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The Cleveland Indians and outfielder Brandon Guyer avoided arbitration by agreeing to a two-year, $5 million contract with a club option for 2019.

The Indians acquired Guyer from the Rays at last year’s trade deadline. After coming to Cleveland he posted a line of .333/.438/.469 in 38 games. He’s a .262/.349/.402 hitter over 344 games in five seasons in the bigs. He has led the league in being hit by pitches for the past two seasons, getting plunked 24 times in 2015 and 31 times in 2016. He went 6-for-18 with four walks and two HBPs in the playoffs for Cleveland. The man will work to get on base, my friends. And he can play all three outfield positions.

Nice signing.

Sarasota County to build the Braves a new spring training facility

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The Braves have trained at Walt Disney World for several years. The lease is up, however, and they’ve been on the hunt for a new facility for some time. Disney is just too geographically remote from most of the Grapefruit League facilities so they’ve looked on both the Atlantic and Gulf coasts for some time.

Their search appears to be over, however, as they have reached an agreement to move to Sarasota:

The Atlanta Braves formally plan to move the team’s spring training home to North Port in 2019, the team and Sarasota County announced Tuesday afternoon.

The announcement set the stage for final negotiations this spring on a contract to bring the Major League Baseball team to a new complex in the West Villages district just south of West Villages Parkway and U.S. 41, near the State College of Florida campus in North Port.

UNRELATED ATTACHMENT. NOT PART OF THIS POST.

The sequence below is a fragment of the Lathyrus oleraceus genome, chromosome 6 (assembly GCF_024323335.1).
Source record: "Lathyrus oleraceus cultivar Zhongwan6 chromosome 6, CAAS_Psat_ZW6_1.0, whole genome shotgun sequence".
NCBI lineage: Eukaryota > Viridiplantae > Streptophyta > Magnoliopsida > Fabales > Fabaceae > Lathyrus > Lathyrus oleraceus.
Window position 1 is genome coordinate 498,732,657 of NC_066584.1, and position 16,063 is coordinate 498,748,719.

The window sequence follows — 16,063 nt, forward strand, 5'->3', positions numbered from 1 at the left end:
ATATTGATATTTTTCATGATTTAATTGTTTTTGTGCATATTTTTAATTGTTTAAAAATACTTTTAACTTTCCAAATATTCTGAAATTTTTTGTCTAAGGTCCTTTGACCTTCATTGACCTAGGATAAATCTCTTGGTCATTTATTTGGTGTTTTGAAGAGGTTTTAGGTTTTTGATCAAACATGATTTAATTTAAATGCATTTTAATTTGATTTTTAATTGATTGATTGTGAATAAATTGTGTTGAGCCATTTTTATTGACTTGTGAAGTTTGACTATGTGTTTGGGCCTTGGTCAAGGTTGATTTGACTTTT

It’ll be a $75-$80 million complex on 70 acres. The story says it’s envisioned to anchor a “town center” commercial and residential district. If anyone has ever been to a spring training facility, however, one knows how ridiculous such an idea is. There is nothing more geographically un-centered and dispersed than a spring training facility. It’s a sea of open fields which private citizens generally cannot access and large parking lots. These facilities typically require major arteries, not quaint town streets, for reasonable access. The best any facilities do to integrate with surrounding communities can be seen in Fort Myers with the Twins and in Surprise, Arizona with the Rangers and Royals, where the facilities are part of larger community parks and recreation centers. That’s OK, and certainly better than nothing, but they’re not the anchors of the vibrant live/work/shop developments like the Braves and Sarasota are describing here.

But of course everyone involved has to say that, because selling such facilities as the engine of pie-in-the-sky development is a key part of making the large expenditure of public funds seem more palatable. And yes, there will be a big expenditure of public funds here: the Braves will be getting $56 million in taxpayer subsidies for the new place, some from the state, some from the county. The amount from the county, by the way, is calculated to fall just below the threshold required for a public vote on the expenditure. The Braves have always been blessed with the ability to avoid public votes for their corporate welfare, of course.

One wonders how many other wealthy private businesses owned by multinational corporations get tens of millions in tax dollars to build employee training centers. Not many, I’m sure. The Braves always seem to luck out in this regard, however.